This operation will be easier if you pull all the spark plugs. That will allow you to turn the motor over with a socket without having to turn against compression in the cylinders.
With a socket and long bar with a ratchet attached to the bolt head that holds the harmonic damper onto the front of the crankshaft, turn the crank clockwise while a friend holds his thumb over the #1 spark plug hole (driver's side, first cylinder at the front of the motor). Using the starter for this operation WILL NOT WORK. The starter spins the motor too fast. When your friend feels air pressure beginning to build under his thumb, that means that both valves are closed and the piston is coming up on the compression stroke of #1 cylinder.
Watch the harmonic damper and you will see the notch that is cut into the outer ring of the damper come up to the top. When that notch is at the top, STOP. You are now at approximately top dead center on #1 cylinder, where we will stab the distributor and install the retaining clamp and bolt. We will leave it a little loose so we can rotate the distributor housing. You may have to use a long screwdriver to line up the slot in the distributor driveshaft as you look down into the hole where the distributor goes. The distributor drive gear on the cam is not straight cut, it is beveled, so as you drop the distributor into place, the rotor will turn a little. If the rotor does not end up where you want it, pull the distributor up a little and turn the shaft a little to start at a slightly different place so that the rotor will be where you want it with the distributor housing seated on the intake manifold.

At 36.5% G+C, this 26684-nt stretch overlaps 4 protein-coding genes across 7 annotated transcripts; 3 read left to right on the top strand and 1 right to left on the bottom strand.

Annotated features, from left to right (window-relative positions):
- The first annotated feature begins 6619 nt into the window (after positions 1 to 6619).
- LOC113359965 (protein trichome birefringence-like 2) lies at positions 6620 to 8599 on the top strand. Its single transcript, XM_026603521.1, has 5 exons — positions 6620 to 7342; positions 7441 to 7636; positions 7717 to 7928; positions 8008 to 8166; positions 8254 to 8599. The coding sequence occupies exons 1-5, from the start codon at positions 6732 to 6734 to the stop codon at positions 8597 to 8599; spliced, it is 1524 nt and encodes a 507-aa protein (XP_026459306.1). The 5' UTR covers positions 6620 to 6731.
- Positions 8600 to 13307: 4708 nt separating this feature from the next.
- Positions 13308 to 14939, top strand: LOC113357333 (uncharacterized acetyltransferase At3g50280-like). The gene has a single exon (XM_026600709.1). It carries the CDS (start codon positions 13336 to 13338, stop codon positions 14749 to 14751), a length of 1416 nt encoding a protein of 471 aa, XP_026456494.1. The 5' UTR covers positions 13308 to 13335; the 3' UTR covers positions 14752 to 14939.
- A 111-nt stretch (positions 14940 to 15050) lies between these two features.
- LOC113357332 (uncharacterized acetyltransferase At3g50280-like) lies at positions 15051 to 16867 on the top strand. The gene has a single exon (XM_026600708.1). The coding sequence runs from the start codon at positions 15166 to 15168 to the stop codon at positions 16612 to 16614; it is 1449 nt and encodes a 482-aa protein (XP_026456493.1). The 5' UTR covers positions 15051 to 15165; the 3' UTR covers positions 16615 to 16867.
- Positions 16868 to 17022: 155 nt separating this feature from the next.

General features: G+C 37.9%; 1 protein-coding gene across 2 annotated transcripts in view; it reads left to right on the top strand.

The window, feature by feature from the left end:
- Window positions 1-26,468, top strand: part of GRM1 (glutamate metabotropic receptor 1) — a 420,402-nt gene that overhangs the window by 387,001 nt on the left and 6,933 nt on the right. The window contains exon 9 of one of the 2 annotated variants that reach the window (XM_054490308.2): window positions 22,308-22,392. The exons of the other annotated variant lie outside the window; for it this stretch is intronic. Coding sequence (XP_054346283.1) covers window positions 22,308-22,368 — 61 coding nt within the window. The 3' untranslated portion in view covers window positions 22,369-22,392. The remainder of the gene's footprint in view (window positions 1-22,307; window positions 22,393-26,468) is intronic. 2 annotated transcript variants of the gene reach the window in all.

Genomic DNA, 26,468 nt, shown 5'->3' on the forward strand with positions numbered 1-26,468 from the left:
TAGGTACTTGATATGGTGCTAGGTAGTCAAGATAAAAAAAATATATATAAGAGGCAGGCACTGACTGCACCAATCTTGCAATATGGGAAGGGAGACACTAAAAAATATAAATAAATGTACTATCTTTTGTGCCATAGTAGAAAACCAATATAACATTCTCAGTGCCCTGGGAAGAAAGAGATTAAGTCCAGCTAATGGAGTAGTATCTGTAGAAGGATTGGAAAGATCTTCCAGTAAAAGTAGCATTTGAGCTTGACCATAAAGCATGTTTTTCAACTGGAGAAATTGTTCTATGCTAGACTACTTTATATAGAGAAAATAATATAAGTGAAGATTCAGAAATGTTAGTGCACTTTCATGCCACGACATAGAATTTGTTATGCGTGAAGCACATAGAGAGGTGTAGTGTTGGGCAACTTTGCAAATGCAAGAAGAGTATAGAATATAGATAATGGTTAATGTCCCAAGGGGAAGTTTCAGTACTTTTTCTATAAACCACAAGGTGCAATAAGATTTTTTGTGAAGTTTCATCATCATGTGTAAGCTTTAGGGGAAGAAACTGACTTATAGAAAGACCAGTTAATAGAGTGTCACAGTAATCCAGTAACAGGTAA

As if we were standing on the motor and looking down on it, we will want to point the rotor tab at #1 cylinder, approximately 5:30 O'Clock if you look at a clock face. Position the distributor housing so that you can twist it both ways without the vacuum advance can hitting on the intake manifold or the firewall. Replace spark plugs. Using your longest spark plug wire, plug it into the 5:30 position on the cap, coinciding with the tab on the rotor at 5:30 and run the other end of the wire to #1 spark plug. The longest wires will be for #1 and #2. The next longest wires will be for #3 and #4. Next longest for #5 and #6. The shortest wires will be for #7 and #8. Going around the cap in a clockwise manner, the next hole in the cap after you run the #1 wire will take the wire for #8 spark plug, then #4, then #3, then #6, then #5, then #7, then #2.
Now, depending on where the timing tab is on your motor (there were 3 different positions used), you might have to rotate the distributor housing a little one way or the other to get the motor to fire off, but unless I miss my guess, SHE WILL FIRE OFF. Have a timing light affixed to the #1 spark plug wire, adjust timing and lock the distributor down.
A little more info about the different timing positions. Like I said, there are 3 different ones. There is a 12:00 Noon position, a 2:00 O'Clock position and a 2:30 O'Clock position. Through the years, the timing tabs and front covers get mixed up on these motors, so you really should find top dead center and use the proper mark on your harmonic damper to line up with the timing tab on your front cover. Here is the procedure for doing this with the motor assembled that I wrote for the Crankshaft Coalition Wiki.... http://www.crankshaftcoalition.com/...top_dead_center
If you can follow these instructions, the motor will be ignition timed.